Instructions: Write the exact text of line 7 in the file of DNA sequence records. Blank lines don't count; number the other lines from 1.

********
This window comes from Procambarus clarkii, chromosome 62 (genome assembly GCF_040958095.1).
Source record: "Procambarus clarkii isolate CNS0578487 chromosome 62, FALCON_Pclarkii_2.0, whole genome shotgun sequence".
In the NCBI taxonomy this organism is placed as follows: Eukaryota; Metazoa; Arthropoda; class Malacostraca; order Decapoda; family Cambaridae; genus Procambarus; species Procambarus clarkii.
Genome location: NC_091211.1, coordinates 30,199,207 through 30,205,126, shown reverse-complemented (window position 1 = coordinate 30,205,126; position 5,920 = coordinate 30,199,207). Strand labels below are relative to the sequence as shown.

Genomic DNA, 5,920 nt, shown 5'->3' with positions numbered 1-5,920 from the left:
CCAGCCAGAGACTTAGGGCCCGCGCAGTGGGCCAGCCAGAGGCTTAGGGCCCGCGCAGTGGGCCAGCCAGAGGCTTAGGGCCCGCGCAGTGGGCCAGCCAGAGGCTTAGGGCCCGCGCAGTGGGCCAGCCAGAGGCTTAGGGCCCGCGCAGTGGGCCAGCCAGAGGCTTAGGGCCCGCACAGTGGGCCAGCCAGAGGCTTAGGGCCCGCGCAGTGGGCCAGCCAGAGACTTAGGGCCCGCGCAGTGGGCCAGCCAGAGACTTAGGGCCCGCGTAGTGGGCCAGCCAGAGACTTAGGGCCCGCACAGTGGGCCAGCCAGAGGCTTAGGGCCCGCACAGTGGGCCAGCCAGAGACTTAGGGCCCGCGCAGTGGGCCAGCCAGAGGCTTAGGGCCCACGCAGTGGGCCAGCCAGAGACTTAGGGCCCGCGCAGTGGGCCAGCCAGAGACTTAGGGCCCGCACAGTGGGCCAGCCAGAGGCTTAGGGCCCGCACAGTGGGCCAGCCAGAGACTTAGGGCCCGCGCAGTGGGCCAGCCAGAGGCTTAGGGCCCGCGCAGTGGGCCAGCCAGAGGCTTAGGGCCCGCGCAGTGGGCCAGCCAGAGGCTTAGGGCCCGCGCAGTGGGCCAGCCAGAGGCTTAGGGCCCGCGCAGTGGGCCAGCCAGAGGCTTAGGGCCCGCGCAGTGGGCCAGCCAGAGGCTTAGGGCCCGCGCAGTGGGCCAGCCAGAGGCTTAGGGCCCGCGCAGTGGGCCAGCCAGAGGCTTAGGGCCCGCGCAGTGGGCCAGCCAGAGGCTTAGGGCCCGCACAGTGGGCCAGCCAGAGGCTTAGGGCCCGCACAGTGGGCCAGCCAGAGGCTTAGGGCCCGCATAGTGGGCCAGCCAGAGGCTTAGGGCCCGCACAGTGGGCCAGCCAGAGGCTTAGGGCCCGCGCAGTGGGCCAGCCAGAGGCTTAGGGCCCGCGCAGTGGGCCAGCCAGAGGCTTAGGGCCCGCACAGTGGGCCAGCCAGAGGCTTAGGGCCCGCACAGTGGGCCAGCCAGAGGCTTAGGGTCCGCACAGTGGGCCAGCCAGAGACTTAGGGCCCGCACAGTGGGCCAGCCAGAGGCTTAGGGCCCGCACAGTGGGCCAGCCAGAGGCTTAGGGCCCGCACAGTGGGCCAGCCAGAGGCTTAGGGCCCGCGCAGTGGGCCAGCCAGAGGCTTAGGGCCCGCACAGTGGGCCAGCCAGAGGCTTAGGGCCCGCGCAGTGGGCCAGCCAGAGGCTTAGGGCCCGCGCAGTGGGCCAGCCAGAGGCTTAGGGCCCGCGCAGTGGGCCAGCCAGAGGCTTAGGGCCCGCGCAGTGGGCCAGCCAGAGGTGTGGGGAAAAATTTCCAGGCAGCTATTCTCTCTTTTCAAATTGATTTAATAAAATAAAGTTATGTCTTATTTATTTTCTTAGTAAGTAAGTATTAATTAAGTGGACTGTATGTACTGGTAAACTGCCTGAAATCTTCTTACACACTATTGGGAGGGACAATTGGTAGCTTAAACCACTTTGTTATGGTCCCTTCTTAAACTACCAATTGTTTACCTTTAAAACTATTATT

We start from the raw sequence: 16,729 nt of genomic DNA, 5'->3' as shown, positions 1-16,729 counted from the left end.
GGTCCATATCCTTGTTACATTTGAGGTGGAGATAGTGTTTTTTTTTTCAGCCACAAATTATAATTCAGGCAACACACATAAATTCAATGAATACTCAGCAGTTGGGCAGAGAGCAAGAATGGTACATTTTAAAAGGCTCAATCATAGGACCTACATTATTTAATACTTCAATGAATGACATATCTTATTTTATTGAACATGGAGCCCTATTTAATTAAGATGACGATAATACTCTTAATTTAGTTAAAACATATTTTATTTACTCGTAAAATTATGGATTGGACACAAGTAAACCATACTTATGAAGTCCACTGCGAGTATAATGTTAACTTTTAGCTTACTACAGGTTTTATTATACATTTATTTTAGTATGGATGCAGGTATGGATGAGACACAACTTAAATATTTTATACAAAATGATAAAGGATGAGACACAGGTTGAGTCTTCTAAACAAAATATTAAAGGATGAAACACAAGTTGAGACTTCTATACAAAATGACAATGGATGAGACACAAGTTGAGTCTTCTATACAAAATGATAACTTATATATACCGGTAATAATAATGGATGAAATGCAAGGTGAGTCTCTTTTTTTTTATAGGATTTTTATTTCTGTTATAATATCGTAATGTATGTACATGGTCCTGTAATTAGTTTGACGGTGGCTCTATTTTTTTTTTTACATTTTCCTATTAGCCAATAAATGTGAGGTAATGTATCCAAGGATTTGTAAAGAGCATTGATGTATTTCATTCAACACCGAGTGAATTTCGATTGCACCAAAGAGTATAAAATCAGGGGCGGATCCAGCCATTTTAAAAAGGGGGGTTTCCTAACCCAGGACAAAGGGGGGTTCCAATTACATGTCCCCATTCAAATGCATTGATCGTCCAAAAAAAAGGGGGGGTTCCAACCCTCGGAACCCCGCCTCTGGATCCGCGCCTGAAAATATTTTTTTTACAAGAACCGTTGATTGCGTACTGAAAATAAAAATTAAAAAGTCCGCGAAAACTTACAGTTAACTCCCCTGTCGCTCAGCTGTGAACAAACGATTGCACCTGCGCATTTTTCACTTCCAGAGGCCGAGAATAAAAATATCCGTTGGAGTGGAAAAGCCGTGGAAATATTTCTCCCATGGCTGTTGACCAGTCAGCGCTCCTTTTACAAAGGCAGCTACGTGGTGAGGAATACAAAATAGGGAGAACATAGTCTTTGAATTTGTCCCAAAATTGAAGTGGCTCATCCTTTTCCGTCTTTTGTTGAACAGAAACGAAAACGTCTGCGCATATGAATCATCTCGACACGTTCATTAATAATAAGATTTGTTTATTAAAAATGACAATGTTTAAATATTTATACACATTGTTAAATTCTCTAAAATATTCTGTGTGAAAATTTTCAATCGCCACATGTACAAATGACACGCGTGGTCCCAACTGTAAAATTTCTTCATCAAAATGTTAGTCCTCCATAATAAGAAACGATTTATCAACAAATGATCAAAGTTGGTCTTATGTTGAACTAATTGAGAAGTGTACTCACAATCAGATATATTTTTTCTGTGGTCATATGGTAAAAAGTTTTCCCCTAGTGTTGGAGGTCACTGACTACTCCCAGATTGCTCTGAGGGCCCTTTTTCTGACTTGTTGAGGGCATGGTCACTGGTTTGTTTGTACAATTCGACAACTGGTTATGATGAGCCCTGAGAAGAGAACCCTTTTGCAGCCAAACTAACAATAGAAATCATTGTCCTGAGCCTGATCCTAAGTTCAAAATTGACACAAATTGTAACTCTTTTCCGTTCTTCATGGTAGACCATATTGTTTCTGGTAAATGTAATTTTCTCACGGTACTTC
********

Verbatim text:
We start from the raw sequence: 16,729 nt of genomic DNA, 5'->3' as shown, positions 1-16,729 counted from the left end.